It is 6:15 am on Sunday, May 11. Mother's Day 2014 is upon us. The house is quiet. Only Shadow, our pet schnauzer-poodle is awake with me. I am thinking about Mother's Days past, when my children were in grammar school. The times I would awaken earlier than the children but was obligated to stay in bed and pretend I was asleep. There would be happy noise, excitement streaming from the kitchen as my children and husband worked to prepare breakfast for me. For meeee!
Sausage airily sizzling with occasional interrupting Pops. Wooden spoon tap-bapping against the side of a glass bowl as a small hand stirs the pancake batter. Brass spatula scraping scrambled eggs from our old black cast-iron skillet: clank-pfft, clank-pfft. Bright, G-pitched pinging of silverware dropping against a ceramic plate. Shuuup - bread placed in the toaster plunges downward to the awaiting toasting coils. Blam-blam footsteps that seem to shake and vibrate the entire neighborhood like a timpani. Beautiful, chaotic cadence, a symphony of love, a symphony of anticipation, but also a symphony of hope and anxiety. The children hope Mom will approve of their efforts and accept their offering. They hope Mom will like it.
I feel the pressure. It is my job to appear grateful enough, impressed enough to bolster the budding self-esteems. This has got to be the most wonderful breakfast in the world, and I, not them, have got to make it so. No matter what sort of breakfast I have idealized, I've got to help them feel like the actual breakfast is exactly what I wanted. They have to know that they did a good job taking care of me this morning. This helps them grow into serving, happy, well-adjust persons. It's my job as a Mom to be impressed. Thankfully, I don't have to act too much. This will be the most wonderful breakfast in the world. Because they made it. For me. My opinion matters more than anyone else's in the world. And so the breakfast cannot be anything less than more wonderful than any other.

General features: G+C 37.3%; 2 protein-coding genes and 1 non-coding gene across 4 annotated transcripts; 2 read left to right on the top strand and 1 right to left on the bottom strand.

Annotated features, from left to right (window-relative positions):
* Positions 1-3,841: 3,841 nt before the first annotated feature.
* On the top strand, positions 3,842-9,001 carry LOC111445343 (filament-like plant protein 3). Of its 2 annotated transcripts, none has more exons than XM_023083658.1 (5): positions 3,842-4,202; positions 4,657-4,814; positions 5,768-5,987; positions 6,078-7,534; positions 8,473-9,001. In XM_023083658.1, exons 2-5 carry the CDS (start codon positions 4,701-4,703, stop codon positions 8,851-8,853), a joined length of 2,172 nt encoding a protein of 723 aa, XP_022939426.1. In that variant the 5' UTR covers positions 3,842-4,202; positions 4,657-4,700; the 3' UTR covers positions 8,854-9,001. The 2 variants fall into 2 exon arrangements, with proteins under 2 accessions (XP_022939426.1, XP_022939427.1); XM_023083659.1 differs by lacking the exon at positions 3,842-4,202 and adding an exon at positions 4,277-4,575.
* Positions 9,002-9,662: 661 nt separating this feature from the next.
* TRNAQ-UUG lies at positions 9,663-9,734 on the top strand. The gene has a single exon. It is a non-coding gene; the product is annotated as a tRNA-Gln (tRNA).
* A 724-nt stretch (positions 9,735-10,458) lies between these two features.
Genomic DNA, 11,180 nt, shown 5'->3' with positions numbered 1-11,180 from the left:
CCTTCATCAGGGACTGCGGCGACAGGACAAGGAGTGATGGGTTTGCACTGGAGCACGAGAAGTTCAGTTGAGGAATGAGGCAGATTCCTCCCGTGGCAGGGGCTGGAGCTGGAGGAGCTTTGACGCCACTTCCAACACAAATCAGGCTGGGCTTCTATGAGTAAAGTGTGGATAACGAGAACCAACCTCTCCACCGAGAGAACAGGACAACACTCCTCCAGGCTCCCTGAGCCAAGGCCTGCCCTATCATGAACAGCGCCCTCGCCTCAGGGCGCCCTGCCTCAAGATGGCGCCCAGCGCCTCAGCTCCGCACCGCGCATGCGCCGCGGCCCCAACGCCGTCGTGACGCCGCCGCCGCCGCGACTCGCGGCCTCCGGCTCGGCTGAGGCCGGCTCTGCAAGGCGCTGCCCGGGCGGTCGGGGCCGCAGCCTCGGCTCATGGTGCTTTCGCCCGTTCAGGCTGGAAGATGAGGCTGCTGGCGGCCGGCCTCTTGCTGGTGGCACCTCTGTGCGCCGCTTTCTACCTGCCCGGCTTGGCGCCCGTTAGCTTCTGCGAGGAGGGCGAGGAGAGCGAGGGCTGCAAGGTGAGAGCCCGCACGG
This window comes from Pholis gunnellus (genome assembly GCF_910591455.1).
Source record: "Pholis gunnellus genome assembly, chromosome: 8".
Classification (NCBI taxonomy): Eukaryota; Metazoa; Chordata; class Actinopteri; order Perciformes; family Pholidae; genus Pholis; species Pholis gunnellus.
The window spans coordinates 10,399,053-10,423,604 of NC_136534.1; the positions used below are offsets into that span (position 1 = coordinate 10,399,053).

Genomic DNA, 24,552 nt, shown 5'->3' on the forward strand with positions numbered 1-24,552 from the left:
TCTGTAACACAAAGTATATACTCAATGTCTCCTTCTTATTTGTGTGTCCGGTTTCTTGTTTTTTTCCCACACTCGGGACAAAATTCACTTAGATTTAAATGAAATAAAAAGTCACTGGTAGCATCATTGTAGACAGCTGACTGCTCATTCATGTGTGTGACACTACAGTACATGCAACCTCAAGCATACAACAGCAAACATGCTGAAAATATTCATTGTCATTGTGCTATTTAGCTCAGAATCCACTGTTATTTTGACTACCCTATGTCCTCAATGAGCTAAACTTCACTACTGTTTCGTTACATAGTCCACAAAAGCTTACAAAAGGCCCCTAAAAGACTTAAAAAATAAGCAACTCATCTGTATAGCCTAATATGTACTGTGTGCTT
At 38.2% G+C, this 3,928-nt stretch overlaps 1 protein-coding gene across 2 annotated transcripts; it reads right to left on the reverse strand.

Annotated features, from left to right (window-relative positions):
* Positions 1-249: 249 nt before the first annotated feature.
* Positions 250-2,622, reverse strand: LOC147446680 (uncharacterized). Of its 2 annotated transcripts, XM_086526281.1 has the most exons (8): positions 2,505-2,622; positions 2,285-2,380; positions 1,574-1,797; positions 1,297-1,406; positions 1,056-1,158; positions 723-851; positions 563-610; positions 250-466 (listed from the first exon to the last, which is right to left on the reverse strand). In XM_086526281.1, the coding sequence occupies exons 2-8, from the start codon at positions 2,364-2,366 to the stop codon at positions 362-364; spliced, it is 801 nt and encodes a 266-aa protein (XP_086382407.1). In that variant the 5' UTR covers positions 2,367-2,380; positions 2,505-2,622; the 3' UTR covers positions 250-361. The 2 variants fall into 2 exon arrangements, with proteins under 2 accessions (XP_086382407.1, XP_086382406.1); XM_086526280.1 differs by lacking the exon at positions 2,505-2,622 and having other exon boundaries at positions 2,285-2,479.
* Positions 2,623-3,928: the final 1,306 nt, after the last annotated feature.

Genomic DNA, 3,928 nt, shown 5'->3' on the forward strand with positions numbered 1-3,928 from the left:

The clanking and clattering goes on for a while. When it becomes quiet, it is my cue to relax down in the covers and close my eyes. Soon I hear child-soft voices outside my door. The door bursts open and then it's HAPPY MOTHER'S DAY! Dad carries the tray of hot food - a token of love as well as expectations - and places it on the bed next to me. I open my eyes. "Oh, wow!" I say. OH WOW. The children have made cards for me, or small gifts assembled at school. They are decorated with some sort of flower. The cards say you're a good cook, thank you for taking me places, I like playing games with you, I appreciate you, you're there for me, I love you Mom. You're the hero today. Tears fill my eyes as I read those cards.
"Tell me about the breakfast you have made!" I am saying. Who was it that cooked the sausage so perfectly? And who picked the flower? And who thought of placing the nice dab of jam on the plate? And who guessed that I wanted strawberries today? All four children have contributed something. I praise their talent, their creativity, their thoughtfulness. Just as they hoped their offering would be accepted, I hope that I have responded well enough, sincerely enough.